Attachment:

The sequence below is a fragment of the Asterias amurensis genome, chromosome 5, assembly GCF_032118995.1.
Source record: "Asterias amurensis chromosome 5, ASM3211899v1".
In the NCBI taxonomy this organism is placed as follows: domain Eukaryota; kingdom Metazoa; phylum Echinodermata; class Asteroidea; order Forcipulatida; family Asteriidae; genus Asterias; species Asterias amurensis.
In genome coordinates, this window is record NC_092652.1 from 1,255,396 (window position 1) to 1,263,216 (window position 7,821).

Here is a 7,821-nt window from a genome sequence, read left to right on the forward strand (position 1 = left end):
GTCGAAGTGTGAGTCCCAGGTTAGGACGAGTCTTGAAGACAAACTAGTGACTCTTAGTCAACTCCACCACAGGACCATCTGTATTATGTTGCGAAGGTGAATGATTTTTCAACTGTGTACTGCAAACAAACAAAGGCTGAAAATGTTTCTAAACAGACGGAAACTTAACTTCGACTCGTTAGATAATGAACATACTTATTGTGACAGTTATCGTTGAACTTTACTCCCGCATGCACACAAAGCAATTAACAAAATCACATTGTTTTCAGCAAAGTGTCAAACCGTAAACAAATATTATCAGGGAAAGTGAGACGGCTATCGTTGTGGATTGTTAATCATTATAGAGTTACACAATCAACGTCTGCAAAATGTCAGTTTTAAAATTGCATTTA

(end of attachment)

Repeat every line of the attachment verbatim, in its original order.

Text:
The sequence below is a fragment of the Asterias amurensis genome, chromosome 5, assembly GCF_032118995.1.
Source record: "Asterias amurensis chromosome 5, ASM3211899v1".
In the NCBI taxonomy this organism is placed as follows: domain Eukaryota; kingdom Metazoa; phylum Echinodermata; class Asteroidea; order Forcipulatida; family Asteriidae; genus Asterias; species Asterias amurensis.
In genome coordinates, this window is record NC_092652.1 from 1,255,396 (window position 1) to 1,263,216 (window position 7,821).

Here is a 7,821-nt window from a genome sequence, read left to right on the forward strand (position 1 = left end):
GTCGAAGTGTGAGTCCCAGGTTAGGACGAGTCTTGAAGACAAACTAGTGACTCTTAGTCAACTCCACCACAGGACCATCTGTATTATGTTGCGAAGGTGAATGATTTTTCAACTGTGTACTGCAAACAAACAAAGGCTGAAAATGTTTCTAAACAGACGGAAACTTAACTTCGACTCGTTAGATAATGAACATACTTATTGTGACAGTTATCGTTGAACTTTACTCCCGCATGCACACAAAGCAATTAACAAAATCACATTGTTTTCAGCAAAGTGTCAAACCGTAAACAAATATTATCAGGGAAAGTGAGACGGCTATCGTTGTGGATTGTTAATCATTATAGAGTTACACAATCAACGTCTGCAAAATGTCAGTTTTAAAATTGCATTTA